This volume provides historical information and interpretation on ancient civilizations in Egypt, Mesopotamia, Asia Minor, China, Africa, Israel, and elsewhere.
"These titles make up the UXL Ancient Civilizations Reference Library ($105, ISBN 0-7876-3980-X for all three volumes), what could have been one excellent survey for young people. Unfortunately, what we have is a choppy set whose good features are diminished by poor ones. The two-volume Almanac surveys 12 civilizations from around the world, arranged by geographic region. The articles are written for grades five and up and are very simplified, sometimes overly so. Most have sidebars and black-and-white illustrations, including photographs, line drawings, and some reproductions of paintings. Some of the articles carry the histories beyond the cutoff date of A.D. 476 (the fall of Rome) but not always and not consistently, and the transitions are awkward. Coverage is selective--Japan is reduced to a few lines in a sidebar in the China chapter (and not found at all in the index). The sidebars are often interesting, especially the "Words to Know" specific to the different areas and eras. The sidebar "Ancient Africa: The Debate Rages On" is one of the more lucid--and brief--explanations of Afrocentrism and Eurocentrism that we've seen. Each chapter has a "For More Information" section that includes both books and Web sites (each Web site has a date when it was accessed, most in early to middle 1999). There is also a general bibliography, repeated in both Almanac volumes. A time line is repeated in both Almanac volumes and the Biographies volume, as is a general "Words to Know" list. Almanac and Biographies are indexed separately, although a free cumulative index is available when all three volumes are purchased. It is hard to work out the selection criteria for the 28 individuals and two groups ("Scientists and Mathematicians," "Sculptors") in the Biographies volume. Biblical figures are included, although we do not have historical evidence for their existence. Perhaps because she is a woman, the only North European is Boadicea--not Vercingetorix, who frightened the Romans as badly. Egyptian rulers Akhenaton, Cleopatra, and Hatshepsut get full treatment, while Ramses II gets a one-line mention in the chapter on Moses. Socrates is a sidebar in the chapter on Confucius, although Plato and Aristotle have their own chapters. The chapters are structured in the same way as those in the Almanac volumes, with simply written texts, sidebars, and "For More Information" lists that in some cases include films as well as books and Web sites. Some of the "For More Information" selections, such as the film Quo Vadis? are difficult to take seriously. The volumes themselves are what one expects from a Gale imprint--sturdy, well laid out, and handsomely printed on quality paper. If the editing had been given the same careful thought, these would have been much better books and much more useful. Suitable for school libraries and public libraries, although the information is available in most encyclopedias."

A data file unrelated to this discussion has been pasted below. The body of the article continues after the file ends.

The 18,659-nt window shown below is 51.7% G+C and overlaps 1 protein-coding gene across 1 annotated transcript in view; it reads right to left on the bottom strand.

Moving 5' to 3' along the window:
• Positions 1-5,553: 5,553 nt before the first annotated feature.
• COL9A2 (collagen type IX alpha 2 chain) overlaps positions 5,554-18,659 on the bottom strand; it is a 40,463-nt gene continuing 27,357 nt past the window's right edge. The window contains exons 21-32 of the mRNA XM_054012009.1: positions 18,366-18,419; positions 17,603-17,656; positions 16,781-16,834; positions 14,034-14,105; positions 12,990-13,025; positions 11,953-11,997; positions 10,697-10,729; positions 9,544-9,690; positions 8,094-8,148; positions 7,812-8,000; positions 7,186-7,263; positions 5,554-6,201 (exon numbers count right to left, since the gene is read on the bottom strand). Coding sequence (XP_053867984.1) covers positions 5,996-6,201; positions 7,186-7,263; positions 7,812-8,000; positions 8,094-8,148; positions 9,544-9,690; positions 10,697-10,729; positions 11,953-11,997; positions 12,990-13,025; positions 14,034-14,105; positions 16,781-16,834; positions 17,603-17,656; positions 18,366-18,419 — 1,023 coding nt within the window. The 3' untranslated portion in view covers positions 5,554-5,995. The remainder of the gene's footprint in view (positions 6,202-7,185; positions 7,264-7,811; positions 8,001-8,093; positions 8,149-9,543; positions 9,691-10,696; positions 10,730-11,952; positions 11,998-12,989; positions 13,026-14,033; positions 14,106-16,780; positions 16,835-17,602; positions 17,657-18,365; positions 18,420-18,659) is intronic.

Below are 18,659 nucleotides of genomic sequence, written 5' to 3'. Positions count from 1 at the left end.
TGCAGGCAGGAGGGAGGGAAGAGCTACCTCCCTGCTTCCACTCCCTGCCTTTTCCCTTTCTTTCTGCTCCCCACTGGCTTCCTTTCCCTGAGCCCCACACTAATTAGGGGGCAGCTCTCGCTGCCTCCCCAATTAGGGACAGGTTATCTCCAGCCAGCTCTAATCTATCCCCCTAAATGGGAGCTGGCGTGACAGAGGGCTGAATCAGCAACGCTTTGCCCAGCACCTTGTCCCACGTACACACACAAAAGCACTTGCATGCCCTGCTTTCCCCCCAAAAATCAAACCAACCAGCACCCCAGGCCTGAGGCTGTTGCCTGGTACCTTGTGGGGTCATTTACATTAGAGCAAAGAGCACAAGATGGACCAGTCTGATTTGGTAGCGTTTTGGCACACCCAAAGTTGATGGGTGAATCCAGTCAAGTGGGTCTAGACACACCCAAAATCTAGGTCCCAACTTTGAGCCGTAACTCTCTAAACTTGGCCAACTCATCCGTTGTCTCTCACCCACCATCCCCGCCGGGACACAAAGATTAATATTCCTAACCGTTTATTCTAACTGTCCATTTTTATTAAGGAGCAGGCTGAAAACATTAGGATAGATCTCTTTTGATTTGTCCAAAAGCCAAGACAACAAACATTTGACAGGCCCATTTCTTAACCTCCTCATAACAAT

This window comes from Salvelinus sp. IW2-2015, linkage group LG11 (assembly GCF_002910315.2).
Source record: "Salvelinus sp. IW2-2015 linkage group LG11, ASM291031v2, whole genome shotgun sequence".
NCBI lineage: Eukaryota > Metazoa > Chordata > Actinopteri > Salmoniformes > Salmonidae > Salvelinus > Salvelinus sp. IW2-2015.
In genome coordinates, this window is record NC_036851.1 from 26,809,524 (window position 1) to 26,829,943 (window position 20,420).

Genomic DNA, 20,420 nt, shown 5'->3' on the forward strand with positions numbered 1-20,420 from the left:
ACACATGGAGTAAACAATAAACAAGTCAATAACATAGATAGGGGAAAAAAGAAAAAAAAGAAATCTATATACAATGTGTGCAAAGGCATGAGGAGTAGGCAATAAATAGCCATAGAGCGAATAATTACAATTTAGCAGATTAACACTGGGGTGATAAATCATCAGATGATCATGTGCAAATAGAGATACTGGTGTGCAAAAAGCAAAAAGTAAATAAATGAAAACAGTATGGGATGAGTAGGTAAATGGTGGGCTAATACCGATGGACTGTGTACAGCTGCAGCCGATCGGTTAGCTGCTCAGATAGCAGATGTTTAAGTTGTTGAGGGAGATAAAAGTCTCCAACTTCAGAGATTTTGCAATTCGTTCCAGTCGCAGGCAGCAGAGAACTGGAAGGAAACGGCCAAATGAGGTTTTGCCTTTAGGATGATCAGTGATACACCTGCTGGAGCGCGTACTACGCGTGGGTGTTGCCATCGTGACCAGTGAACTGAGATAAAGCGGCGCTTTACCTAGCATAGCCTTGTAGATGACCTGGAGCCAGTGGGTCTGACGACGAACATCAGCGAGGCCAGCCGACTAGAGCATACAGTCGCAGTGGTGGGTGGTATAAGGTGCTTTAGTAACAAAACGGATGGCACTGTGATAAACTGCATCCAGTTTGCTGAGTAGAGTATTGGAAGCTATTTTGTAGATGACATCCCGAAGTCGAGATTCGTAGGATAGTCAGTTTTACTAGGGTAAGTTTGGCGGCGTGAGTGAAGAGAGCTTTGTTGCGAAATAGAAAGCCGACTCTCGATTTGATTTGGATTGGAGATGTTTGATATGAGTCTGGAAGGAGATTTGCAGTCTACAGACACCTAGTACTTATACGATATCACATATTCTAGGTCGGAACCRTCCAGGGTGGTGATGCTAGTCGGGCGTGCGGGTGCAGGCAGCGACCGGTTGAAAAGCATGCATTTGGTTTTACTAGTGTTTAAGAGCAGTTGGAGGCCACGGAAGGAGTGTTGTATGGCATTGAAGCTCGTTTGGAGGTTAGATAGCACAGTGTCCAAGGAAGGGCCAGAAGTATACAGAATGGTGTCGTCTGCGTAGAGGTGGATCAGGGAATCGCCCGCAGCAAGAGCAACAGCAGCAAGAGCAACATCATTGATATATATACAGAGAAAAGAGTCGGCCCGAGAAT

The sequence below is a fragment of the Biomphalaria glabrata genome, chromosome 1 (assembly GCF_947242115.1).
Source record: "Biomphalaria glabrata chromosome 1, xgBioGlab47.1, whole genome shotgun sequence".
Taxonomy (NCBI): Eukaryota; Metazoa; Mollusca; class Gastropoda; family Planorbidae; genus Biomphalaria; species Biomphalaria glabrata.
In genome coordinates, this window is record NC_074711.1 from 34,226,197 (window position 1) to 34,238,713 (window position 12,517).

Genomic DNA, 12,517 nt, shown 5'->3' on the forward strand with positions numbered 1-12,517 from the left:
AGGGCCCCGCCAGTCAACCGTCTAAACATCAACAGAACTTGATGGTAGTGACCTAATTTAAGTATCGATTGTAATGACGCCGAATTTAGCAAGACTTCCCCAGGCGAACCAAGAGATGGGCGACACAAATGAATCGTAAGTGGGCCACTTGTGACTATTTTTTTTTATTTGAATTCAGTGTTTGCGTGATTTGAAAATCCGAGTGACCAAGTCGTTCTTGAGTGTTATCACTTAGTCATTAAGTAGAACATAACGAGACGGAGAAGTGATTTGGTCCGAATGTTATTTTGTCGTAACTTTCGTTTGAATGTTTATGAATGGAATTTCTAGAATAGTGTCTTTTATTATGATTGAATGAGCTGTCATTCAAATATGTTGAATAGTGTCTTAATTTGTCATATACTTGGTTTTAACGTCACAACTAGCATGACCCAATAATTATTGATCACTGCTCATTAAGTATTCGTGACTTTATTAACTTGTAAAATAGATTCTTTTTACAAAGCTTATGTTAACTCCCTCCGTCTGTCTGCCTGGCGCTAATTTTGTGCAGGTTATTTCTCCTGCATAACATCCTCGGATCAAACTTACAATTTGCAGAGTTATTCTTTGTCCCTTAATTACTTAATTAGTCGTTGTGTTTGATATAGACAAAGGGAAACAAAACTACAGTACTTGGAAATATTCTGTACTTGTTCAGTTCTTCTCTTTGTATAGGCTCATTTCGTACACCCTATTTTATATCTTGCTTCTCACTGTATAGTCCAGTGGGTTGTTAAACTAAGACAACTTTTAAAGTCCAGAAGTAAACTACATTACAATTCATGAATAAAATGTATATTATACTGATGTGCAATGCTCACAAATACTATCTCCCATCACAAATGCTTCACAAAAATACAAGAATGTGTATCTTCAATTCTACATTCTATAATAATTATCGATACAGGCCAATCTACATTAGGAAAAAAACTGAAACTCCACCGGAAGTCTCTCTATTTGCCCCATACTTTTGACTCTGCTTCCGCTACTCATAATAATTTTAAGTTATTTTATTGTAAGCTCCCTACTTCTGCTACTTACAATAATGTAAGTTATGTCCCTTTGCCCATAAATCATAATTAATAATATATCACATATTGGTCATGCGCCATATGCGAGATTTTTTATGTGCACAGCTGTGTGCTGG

From Booklist, Copyright (c) American Library Association. Used with permission.
-- Juvenile literature.
-- Juvenile literature.
|| Detroit, MI :UXL,2000
Baker, Lawrence W.
McConnell, Stacy A.
2 volumes (xlv, 419, lix pages) : illustrations, maps ; 24 cm
Includes bibliographical references and index.
||0787639826 (set : hardcover)
0787639834 (v. 1)
0787638942 (v. 2)